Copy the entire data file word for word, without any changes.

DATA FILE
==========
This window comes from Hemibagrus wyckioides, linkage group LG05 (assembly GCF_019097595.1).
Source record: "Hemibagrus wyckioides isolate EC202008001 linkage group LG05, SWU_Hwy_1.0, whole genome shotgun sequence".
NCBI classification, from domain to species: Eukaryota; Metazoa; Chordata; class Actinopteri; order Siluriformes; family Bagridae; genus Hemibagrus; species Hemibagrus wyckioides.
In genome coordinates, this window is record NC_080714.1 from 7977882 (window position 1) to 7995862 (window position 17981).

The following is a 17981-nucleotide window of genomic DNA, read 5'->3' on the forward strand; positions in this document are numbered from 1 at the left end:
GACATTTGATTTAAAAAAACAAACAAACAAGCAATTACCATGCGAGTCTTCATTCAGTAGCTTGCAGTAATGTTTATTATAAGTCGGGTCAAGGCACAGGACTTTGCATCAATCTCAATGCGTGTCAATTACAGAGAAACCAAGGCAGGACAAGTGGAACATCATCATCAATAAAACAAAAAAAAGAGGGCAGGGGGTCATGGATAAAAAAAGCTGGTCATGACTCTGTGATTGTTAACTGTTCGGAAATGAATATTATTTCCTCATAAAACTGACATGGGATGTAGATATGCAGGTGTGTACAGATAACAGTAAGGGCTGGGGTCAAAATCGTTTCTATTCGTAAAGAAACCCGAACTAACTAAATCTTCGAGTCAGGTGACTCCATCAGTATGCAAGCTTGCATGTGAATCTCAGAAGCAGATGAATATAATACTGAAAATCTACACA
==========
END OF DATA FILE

This window comes from Hemibagrus wyckioides, linkage group LG05 (assembly GCF_019097595.1).
Source record: "Hemibagrus wyckioides isolate EC202008001 linkage group LG05, SWU_Hwy_1.0, whole genome shotgun sequence".
NCBI classification, from domain to species: Eukaryota; Metazoa; Chordata; class Actinopteri; order Siluriformes; family Bagridae; genus Hemibagrus; species Hemibagrus wyckioides.
In genome coordinates, this window is record NC_080714.1 from 7977882 (window position 1) to 7995862 (window position 17981).

The following is a 17981-nucleotide window of genomic DNA, read 5'->3' on the forward strand; positions in this document are numbered from 1 at the left end:
GACATTTGATTTAAAAAAACAAACAAACAAGCAATTACCATGCGAGTCTTCATTCAGTAGCTTGCAGTAATGTTTATTATAAGTCGGGTCAAGGCACAGGACTTTGCATCAATCTCAATGCGTGTCAATTACAGAGAAACCAAGGCAGGACAAGTGGAACATCATCATCAATAAAACAAAAAAAAGAGGGCAGGGGGTCATGGATAAAAAAAGCTGGTCATGACTCTGTGATTGTTAACTGTTCGGAAATGAATATTATTTCCTCATAAAACTGACATGGGATGTAGATATGCAGGTGTGTACAGATAACAGTAAGGGCTGGGGTCAAAATCGTTTCTATTCGTAAAGAAACCCGAACTAACTAAATCTTCGAGTCAGGTGACTCCATCAGTATGCAAGCTTGCATGTGAATCTCAGAAGCAGATGAATATAATACTGAAAATCTACACA